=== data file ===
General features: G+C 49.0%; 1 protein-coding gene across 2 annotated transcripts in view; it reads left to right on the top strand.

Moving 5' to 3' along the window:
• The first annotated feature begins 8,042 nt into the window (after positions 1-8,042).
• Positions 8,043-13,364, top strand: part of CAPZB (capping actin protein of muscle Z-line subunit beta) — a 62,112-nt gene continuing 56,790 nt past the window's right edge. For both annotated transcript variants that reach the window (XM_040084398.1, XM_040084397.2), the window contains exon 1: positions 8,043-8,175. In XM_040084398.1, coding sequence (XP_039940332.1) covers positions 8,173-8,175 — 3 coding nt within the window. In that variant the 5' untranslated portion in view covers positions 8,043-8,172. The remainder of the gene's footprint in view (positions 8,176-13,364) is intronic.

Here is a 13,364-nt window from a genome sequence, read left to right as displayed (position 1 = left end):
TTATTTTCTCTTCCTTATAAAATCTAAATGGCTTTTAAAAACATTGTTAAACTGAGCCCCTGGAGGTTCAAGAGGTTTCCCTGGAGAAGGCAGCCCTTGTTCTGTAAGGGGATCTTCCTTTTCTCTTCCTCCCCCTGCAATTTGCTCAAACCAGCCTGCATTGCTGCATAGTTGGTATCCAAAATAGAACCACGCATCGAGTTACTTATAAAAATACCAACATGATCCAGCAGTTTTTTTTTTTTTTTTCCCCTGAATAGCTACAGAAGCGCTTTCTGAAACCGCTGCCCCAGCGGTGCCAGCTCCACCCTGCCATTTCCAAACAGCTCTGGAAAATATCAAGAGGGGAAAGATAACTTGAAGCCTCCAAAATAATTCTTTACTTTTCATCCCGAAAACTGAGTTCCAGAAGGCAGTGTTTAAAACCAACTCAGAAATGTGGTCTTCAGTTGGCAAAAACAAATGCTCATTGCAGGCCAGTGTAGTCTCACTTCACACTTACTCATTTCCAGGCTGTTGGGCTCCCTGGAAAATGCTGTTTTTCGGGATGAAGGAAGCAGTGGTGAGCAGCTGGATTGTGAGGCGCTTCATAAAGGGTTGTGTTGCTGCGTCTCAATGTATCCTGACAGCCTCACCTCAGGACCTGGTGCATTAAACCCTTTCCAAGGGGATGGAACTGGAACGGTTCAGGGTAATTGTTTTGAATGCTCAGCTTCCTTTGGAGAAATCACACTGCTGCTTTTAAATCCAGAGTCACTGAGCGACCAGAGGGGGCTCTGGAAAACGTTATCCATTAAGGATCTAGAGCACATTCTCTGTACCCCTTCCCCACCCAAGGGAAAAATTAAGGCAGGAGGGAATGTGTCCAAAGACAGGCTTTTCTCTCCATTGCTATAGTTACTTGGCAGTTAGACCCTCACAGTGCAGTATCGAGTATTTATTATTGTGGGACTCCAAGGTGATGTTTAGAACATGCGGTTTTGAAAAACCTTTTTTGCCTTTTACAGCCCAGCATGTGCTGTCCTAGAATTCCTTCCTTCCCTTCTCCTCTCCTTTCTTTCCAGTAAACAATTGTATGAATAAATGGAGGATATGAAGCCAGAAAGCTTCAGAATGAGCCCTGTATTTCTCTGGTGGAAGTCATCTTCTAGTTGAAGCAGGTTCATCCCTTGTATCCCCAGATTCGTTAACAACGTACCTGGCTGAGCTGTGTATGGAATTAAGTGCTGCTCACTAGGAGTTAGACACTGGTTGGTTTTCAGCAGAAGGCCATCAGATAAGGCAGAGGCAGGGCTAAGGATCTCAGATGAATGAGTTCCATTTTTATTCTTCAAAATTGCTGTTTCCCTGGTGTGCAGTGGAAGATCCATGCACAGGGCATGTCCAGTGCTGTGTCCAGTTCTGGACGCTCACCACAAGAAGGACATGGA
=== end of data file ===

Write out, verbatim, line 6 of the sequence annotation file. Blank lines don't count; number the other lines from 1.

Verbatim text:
TTATTTTCTCTTCCTTATAAAATCTAAATGGCTTTTAAAAACATTGTTAAACTGAGCCCCTGGAGGTTCAAGAGGTTTCCCTGGAGAAGGCAGCCCTTGTTCTGTAAGGGGATCTTCCTTTTCTCTTCCTCCCCCTGCAATTTGCTCAAACCAGCCTGCATTGCTGCATAGTTGGTATCCAAAATAGAACCACGCATCGAGTTACTTATAAAAATACCAACATGATCCAGCAGTTTTTTTTTTTTTTTTCCCCTGAATAGCTACAGAAGCGCTTTCTGAAACCGCTGCCCCAGCGGTGCCAGCTCCACCCTGCCATTTCCAAACAGCTCTGGAAAATATCAAGAGGGGAAAGATAACTTGAAGCCTCCAAAATAATTCTTTACTTTTCATCCCGAAAACTGAGTTCCAGAAGGCAGTGTTTAAAACCAACTCAGAAATGTGGTCTTCAGTTGGCAAAAACAAATGCTCATTGCAGGCCAGTGTAGTCTCACTTCACACTTACTCATTTCCAGGCTGTTGGGCTCCCTGGAAAATGCTGTTTTTCGGGATGAAGGAAGCAGTGGTGAGCAGCTGGATTGTGAGGCGCTTCATAAAGGGTTGTGTTGCTGCGTCTCAATGTATCCTGACAGCCTCACCTCAGGACCTGGTGCATTAAACCCTTTCCAAGGGGATGGAACTGGAACGGTTCAGGGTAATTGTTTTGAATGCTCAGCTTCCTTTGGAGAAATCACACTGCTGCTTTTAAATCCAGAGTCACTGAGCGACCAGAGGGGGCTCTGGAAAACGTTATCCATTAAGGATCTAGAGCACATTCTCTGTACCCCTTCCCCACCCAAGGGAAAAATTAAGGCAGGAGGGAATGTGTCCAAAGACAGGCTTTTCTCTCCATTGCTATAGTTACTTGGCAGTTAGACCCTCACAGTGCAGTATCGAGTATTTATTATTGTGGGACTCCAAGGTGATGTTTAGAACATGCGGTTTTGAAAAACCTTTTTTGCCTTTTACAGCCCAGCATGTGCTGTCCTAGAATTCCTTCCTTCCCTTCTCCTCTCCTTTCTTTCCAGTAAACAATTGTATGAATAAATGGAGGATATGAAGCCAGAAAGCTTCAGAATGAGCCCTGTATTTCTCTGGTGGAAGTCATCTTCTAGTTGAAGCAGGTTCATCCCTTGTATCCCCAGATTCGTTAACAACGTACCTGGCTGAGCTGTGTATGGAATTAAGTGCTGCTCACTAGGAGTTAGACACTGGTTGGTTTTCAGCAGAAGGCCATCAGATAAGGCAGAGGCAGGGCTAAGGATCTCAGATGAATGAGTTCCATTTTTATTCTTCAAAATTGCTGTTTCCCTGGTGTGCAGTGGAAGATCCATGCACAGGGCATGTCCAGTGCTGTGTCCAGTTCTGGACGCTCACCACAAGAAGGACATGGA